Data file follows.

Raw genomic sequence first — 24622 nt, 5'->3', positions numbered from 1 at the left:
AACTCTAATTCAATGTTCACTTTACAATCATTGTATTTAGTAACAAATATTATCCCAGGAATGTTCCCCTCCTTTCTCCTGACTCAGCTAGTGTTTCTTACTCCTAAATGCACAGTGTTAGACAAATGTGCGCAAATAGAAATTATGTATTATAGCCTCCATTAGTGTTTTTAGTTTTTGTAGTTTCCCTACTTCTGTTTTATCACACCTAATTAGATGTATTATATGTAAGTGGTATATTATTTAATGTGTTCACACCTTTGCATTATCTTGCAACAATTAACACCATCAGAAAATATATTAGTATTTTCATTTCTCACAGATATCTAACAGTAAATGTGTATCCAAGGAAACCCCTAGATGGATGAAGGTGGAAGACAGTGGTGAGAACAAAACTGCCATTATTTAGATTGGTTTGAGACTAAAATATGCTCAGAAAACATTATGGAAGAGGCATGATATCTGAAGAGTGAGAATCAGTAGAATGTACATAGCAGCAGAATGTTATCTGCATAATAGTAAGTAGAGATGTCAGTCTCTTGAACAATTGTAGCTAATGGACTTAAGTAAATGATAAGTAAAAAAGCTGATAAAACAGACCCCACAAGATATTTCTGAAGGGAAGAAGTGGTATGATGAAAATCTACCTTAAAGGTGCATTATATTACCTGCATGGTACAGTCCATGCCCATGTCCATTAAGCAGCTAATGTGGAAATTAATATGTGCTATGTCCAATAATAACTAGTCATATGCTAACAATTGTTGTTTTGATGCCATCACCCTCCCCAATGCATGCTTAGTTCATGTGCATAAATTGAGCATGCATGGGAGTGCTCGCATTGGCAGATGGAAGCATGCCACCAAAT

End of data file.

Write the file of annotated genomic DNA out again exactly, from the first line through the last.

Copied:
Raw genomic sequence first — 24622 nt, 5'->3', positions numbered from 1 at the left:
AACTCTAATTCAATGTTCACTTTACAATCATTGTATTTAGTAACAAATATTATCCCAGGAATGTTCCCCTCCTTTCTCCTGACTCAGCTAGTGTTTCTTACTCCTAAATGCACAGTGTTAGACAAATGTGCGCAAATAGAAATTATGTATTATAGCCTCCATTAGTGTTTTTAGTTTTTGTAGTTTCCCTACTTCTGTTTTATCACACCTAATTAGATGTATTATATGTAAGTGGTATATTATTTAATGTGTTCACACCTTTGCATTATCTTGCAACAATTAACACCATCAGAAAATATATTAGTATTTTCATTTCTCACAGATATCTAACAGTAAATGTGTATCCAAGGAAACCCCTAGATGGATGAAGGTGGAAGACAGTGGTGAGAACAAAACTGCCATTATTTAGATTGGTTTGAGACTAAAATATGCTCAGAAAACATTATGGAAGAGGCATGATATCTGAAGAGTGAGAATCAGTAGAATGTACATAGCAGCAGAATGTTATCTGCATAATAGTAAGTAGAGATGTCAGTCTCTTGAACAATTGTAGCTAATGGACTTAAGTAAATGATAAGTAAAAAAGCTGATAAAACAGACCCCACAAGATATTTCTGAAGGGAAGAAGTGGTATGATGAAAATCTACCTTAAAGGTGCATTATATTACCTGCATGGTACAGTCCATGCCCATGTCCATTAAGCAGCTAATGTGGAAATTAATATGTGCTATGTCCAATAATAACTAGTCATATGCTAACAATTGTTGTTTTGATGCCATCACCCTCCCCAATGCATGCTTAGTTCATGTGCATAAATTGAGCATGCATGGGAGTGCTCGCATTGGCAGATGGAAGCATGCCACCAAAT